Tag Archives:

environment

The Best is Yet to Come

In the late 90s, I was influenced by the writings of Dan Sullivan, the founder of The Strategic Coach program, a process for helping entrepreneurs grow. His perspectives helped me manage my career and life. One of his core processes is called The Entrepreneurial Time System where time is divided into three types of days: “free days” (off-limits days to  rejuvenate), “buffer days” (preparation days), and “focus days” (performing days). 

Although I couldn’t organize my time in this way, I did benefit from the thinking behind it. In particular, Dan believes that you create breakthrough ideas during a series of consecutive “free days” where you completely remove yourself from work (including emails or reading business journals). Mark, my friend and fellow Sullivan fan, and I would ask each other about our breakthrough idea after each vacation. They were usually good ones.  

I thought of Dan this week when my family went skiing at Whistler. On day 3, my breakthrough idea came to me about half way up the mountain. I realized that my greatest achievements are ahead of me.This is true of most people but declaring it verbally and in writing creates the mindset necessary to make it real. Questions like “What are better achievements?” and “What would have to be true to achieve them?” have started forming the steps to reach them. My book is my next step.

As we left Whistler Village for the last time, a sign in front of the The North Face store captured the gist of my breakthrough: Never stop exploring (to become your best).

Phil

Back in the Saddle Again

Self Portrait

Recently, I took on a consulting assignment to co-design and facilitate a two-day team meeting. Why did I do it? First, I had worked with the leader before and knew it would be fun.  Second, it’s been a while since I worked on a change project and I didn’t want to become rusty. Third, based on an initial phone briefing I knew I could help.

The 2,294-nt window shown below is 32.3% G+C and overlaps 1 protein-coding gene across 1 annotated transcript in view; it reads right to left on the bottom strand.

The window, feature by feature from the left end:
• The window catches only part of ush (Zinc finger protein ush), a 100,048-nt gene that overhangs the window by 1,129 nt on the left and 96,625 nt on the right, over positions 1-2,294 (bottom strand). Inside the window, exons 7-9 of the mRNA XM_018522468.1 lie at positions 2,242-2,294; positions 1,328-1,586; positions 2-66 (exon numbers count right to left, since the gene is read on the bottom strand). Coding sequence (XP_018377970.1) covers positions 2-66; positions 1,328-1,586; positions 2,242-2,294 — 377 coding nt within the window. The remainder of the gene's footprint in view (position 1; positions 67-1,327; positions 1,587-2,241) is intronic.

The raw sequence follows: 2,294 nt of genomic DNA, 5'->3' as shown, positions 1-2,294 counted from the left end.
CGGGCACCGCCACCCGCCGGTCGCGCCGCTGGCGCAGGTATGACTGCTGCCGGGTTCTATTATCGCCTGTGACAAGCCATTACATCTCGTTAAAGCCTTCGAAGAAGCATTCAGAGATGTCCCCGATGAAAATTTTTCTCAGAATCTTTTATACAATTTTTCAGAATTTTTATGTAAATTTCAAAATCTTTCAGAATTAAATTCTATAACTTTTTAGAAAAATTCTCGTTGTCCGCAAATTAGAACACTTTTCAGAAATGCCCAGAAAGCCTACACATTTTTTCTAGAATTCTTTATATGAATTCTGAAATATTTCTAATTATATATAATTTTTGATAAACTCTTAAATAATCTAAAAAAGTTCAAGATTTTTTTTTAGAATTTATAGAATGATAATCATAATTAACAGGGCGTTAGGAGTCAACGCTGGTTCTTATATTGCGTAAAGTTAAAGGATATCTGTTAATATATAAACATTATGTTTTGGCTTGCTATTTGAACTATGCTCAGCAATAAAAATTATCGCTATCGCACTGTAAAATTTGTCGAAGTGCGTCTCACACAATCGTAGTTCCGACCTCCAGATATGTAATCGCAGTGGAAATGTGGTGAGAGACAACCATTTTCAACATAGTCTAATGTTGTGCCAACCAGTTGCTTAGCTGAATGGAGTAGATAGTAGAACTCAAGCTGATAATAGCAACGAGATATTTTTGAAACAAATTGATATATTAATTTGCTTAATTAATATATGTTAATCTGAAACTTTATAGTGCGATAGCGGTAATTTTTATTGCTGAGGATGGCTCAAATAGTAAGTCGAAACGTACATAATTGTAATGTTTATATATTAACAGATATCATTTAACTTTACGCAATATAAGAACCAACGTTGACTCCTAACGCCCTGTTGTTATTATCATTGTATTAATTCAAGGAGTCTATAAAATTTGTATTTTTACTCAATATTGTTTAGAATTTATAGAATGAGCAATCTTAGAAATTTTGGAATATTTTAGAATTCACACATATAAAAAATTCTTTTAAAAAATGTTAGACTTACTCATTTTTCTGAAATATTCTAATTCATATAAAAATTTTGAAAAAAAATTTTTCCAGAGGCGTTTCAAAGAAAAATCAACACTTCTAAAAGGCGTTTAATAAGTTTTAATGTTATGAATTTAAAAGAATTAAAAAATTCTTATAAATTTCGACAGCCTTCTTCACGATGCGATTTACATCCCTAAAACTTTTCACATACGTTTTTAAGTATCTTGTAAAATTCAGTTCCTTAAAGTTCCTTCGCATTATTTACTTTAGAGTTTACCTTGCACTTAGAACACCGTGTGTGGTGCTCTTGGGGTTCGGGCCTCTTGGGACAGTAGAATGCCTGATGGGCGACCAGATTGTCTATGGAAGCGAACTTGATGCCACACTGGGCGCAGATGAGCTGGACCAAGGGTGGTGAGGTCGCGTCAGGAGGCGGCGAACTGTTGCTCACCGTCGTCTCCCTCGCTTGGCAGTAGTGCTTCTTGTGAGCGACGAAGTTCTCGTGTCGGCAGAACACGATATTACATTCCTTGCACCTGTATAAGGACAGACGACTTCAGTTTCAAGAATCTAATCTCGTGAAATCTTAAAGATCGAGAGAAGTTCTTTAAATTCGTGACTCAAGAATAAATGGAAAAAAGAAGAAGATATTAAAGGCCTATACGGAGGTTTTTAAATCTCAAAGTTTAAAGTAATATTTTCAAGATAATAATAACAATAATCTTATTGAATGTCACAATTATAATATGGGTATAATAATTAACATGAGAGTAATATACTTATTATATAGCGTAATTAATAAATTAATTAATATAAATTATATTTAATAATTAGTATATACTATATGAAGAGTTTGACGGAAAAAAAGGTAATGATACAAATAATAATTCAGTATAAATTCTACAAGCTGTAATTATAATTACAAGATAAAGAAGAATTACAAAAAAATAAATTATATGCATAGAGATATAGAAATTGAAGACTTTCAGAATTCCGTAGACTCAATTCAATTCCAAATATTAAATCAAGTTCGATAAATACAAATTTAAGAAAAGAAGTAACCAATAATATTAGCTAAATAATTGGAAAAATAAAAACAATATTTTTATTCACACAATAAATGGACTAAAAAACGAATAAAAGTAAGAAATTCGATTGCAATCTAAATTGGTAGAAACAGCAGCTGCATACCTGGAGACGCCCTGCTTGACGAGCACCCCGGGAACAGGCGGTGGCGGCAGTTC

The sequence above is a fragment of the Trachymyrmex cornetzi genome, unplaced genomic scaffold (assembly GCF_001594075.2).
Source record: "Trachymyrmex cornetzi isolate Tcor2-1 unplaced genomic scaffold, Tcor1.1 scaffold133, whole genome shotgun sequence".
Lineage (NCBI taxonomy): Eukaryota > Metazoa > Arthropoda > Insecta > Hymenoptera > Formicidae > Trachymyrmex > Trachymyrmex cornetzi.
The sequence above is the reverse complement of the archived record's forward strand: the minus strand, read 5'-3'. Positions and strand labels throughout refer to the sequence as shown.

Getting dressed for my first meeting I remembered that tying ties is not a strength. Wearing a suit, however, felt good. As I entered the office building I felt ‘corporate.’ As I waited in the lobby I mused that these spaces are the same around the world – the seating area layout,  employees briskly walking with purpose, a courier dropping off a package, and a receptionist directing a call – I could have been in any city.  In the meeting, I could feel energy. There was a puzzle that needed solving and we were gathering pieces to do so. As I drove home, my mind was full of questions, facts, and possibilities. I was alive.

There is a unique confidence felt when doing something you have done successfully many times before: you know the raw materials, you can sense what works and what doesn’t, and you don’t stop until you get it right. This is how I felt when I was working on the design. Facilitating was great, too. Interacting with a team reminded me how much people have to give. 

Setting Up

After the event I made the following notes:

– Everything effects mood, e.g., location, tone, pacing, language, etc.

– People can’t absorb all the information they are given (no matter how you give it to them)